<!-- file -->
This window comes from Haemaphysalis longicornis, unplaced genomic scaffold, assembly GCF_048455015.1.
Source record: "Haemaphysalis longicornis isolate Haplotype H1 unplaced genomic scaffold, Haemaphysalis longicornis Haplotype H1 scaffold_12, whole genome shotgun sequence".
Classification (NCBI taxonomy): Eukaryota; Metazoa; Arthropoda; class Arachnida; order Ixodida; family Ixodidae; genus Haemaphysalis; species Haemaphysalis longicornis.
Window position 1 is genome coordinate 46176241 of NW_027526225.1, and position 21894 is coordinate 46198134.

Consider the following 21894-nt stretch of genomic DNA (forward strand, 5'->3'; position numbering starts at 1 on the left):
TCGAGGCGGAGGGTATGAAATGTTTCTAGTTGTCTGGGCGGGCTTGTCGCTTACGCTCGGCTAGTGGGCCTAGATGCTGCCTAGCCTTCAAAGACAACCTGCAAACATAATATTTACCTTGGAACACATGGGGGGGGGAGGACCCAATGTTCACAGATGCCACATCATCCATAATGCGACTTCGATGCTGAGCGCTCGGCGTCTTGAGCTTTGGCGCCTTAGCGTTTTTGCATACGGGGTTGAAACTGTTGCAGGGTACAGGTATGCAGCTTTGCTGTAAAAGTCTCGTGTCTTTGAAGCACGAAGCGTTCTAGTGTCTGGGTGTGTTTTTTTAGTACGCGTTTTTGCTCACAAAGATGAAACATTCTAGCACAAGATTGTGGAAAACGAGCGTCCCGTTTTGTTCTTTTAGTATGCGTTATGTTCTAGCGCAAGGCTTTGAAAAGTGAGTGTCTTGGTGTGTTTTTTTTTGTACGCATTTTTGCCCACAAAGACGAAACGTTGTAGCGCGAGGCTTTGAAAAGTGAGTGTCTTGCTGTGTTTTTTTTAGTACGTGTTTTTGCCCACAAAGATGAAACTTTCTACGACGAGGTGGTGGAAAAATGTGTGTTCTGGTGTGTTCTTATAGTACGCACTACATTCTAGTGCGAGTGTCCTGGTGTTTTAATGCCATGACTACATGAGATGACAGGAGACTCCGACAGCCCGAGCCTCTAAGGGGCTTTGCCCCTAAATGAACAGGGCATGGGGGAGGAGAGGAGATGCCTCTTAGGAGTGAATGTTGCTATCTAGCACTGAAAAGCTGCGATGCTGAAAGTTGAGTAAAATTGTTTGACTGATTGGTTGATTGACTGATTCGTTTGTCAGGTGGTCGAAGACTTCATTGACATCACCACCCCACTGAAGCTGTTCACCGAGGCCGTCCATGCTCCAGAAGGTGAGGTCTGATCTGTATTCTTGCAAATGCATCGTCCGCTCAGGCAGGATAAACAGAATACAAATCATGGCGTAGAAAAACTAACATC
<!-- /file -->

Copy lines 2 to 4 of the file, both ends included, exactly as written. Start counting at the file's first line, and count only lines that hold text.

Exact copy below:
Source record: "Haemaphysalis longicornis isolate Haplotype H1 unplaced genomic scaffold, Haemaphysalis longicornis Haplotype H1 scaffold_12, whole genome shotgun sequence".
Classification (NCBI taxonomy): Eukaryota; Metazoa; Arthropoda; class Arachnida; order Ixodida; family Ixodidae; genus Haemaphysalis; species Haemaphysalis longicornis.
Window position 1 is genome coordinate 46176241 of NW_027526225.1, and position 21894 is coordinate 46198134.